De Lautour is one of the few Christchurch artists to have produced important work both before and after the quakes. While his more recent works have seen his palette include pastels and road-cone orange, this limits itself to chalky whites, spots of blue and some wood panelling. Underworld 2 was completed in a studio that no longer exists, in a city that no longer exists. It is Christchurch before the fall; a dark, grid city, punctuated by order and symbols. Like the city in the decade before the quake, the beauty is in the chaos, the space between; the scenes that don’t feature on the tourist brochures or tacky postcards.
There is rhythm to the randomness—music has always played a strong part in de Lautour’s practice. Phrases from bands such as LCD Soundsystem often materialise in his work. In 2009, the Physics Room hosted a show called b-sides and demos, a tongue-in-cheek reference to the way that some bands will release non-album material. The show shone a light of de Lautour’s process by collecting doodles and sketches that might not usually see the light of day.
I’m not sure what the title Underworld 2 means, but it doesn’t really matter. In a painting that is so packed with imagery, you can find your own. I see the word TRANCE, all caps, streaked as if it were partially erased, and think back to nineties dance music pioneers Underworld. After spending the eighties making guitar music of little interest, they found success by getting rid of the instruments, producing thumping club music laced with lyrics seemingly about nothing: skyscrapers, Walmart, cowbells, fishing vests. But like de Lautour’s painting of the same name, their music is more than just a random collection of symbols and gestures deployed without meaning. There’s a pattern, something to be decoded—and I’ve got no idea what it is. Every time I engage with it, I find a clue that takes me closer to its truth, and another that takes me further away.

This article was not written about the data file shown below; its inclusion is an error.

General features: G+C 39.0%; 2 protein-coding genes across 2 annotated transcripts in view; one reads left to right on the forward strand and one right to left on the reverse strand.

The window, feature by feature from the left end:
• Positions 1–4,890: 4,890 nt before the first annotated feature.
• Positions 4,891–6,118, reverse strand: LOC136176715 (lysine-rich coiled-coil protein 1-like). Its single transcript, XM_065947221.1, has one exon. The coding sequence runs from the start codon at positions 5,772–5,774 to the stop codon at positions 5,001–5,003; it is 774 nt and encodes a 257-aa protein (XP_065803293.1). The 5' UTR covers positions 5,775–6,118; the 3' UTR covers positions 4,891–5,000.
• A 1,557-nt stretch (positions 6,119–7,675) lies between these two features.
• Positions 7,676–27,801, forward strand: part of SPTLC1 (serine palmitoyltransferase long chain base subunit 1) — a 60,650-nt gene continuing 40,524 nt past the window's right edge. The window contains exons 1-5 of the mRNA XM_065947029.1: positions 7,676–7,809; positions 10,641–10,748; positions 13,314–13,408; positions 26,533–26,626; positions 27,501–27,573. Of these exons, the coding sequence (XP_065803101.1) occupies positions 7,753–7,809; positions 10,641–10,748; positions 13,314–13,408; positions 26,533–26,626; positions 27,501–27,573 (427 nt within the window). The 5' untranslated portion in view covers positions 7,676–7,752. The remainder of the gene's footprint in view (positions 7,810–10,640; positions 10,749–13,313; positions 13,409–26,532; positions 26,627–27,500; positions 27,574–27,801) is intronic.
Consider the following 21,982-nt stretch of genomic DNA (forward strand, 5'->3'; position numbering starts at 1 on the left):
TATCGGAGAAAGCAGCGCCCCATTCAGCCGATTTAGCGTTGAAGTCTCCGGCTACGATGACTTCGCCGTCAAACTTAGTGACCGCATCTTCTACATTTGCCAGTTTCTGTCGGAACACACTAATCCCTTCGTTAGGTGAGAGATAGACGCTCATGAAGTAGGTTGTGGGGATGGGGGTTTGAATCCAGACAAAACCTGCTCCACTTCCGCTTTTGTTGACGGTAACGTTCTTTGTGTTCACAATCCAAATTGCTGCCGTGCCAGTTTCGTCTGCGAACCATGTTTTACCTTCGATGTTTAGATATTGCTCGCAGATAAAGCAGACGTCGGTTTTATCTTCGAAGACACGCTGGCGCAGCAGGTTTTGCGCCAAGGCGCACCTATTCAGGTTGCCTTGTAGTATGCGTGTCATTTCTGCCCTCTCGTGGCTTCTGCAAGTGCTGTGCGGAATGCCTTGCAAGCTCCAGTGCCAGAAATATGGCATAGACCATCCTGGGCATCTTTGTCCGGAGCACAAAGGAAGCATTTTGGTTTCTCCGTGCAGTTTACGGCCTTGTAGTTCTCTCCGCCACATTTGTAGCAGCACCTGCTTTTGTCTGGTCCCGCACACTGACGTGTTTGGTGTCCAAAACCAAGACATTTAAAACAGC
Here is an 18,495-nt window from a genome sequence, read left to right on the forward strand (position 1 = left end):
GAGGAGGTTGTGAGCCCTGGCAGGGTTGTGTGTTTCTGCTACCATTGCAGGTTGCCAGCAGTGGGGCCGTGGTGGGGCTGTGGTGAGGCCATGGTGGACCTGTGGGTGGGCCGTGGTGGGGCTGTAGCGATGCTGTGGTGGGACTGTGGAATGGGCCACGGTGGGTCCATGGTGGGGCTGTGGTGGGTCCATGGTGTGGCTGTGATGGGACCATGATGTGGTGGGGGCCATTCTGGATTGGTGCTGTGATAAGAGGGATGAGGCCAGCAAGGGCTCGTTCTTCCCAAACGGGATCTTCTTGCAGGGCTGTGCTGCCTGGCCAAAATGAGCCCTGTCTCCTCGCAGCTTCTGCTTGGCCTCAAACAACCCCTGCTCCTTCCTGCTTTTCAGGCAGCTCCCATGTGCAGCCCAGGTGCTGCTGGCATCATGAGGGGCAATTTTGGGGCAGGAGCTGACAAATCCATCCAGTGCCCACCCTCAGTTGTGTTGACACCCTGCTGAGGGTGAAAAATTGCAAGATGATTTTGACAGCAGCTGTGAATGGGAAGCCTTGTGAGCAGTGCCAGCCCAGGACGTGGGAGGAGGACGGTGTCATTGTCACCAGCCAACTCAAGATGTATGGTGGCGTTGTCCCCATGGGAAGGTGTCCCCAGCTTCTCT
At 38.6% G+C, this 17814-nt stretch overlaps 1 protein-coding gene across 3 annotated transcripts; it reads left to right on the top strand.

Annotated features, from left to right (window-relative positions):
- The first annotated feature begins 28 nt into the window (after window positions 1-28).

US V THEM: Tony de Lautour
Welcome to the low brow, high art world of Tony de Lautour’s paintings, sculptures and ceramics.
Underworld 2 was painted in Tony de Lautour’s central city studio, a converted office building in pre-quake Christchurch. It was very nearly the same size as the wall on which he painted it. “It was the weirdest and most uncomfortable studio I’ve worked in, all brand new carpet and white walls that I had to cover with plastic, and surrounded by people paying huge rent to sit in those doomed-to-fail small businesses.”
De Lautour started painting in the top left corner of the canvas, and worked from left to right, down and along, gradually filling in the canvas with what looks like a mind map or a complex diagram of related forms. A giant flickering screen of digital code, perhaps, in which every line is of equal importance. He used a similar approach for several works of the time: “It seemed more factual to do it like handwriting. It also took away some of the compositional decision-making that can hinder a work.”
One of the largest paintings in the Gallery’s collection, Underworld 2 is a vast lexicon—a visual index—of the forms that have populated de Lautour’s works over the past twenty-five years. Lightning bolts, human heads, lions, empty speech bubbles, trees, mountain ranges, cobwebs, stars, smoke plumes, letters, numbers, crucifixes and dollar signs float freely in black space, a universe of symbols drawn from both ends of the visual register—from home-made tattoos to modernist abstraction by way of colonial landscapes.
De Lautour’s work has never been linear in its development, instead looping and swirling back and forth, picking up old ideas and deploying them in new contexts, reworking recent concepts in the light of earlier enquiries. Underworld 2 is like a stocktake of his pictorial inventory, humming with the energies of an immense cultural network. (Your Hotel Brain 13 May 2017 - 8 July 2018)
Driving Without a Licence
Peter Robinson: I may be wrong about this, but I believe that we were the last generation to experience the primacy of painting at art school. What I mean by this is that when we were at Ilam, students had to compete to get into departments. As crazy as it sounds now, there was a very clear hierarchy: painting was the most popular discipline and afforded the most esteem, sculpture second, then film, print, design and photography somewhere down the line. Can you remember why you ended up choosing sculpture? And furthermore why you ended up being a painter? Do you think your training as a sculptor affected the way you think about or approach painting that is different to someone who was trained formally as a painter?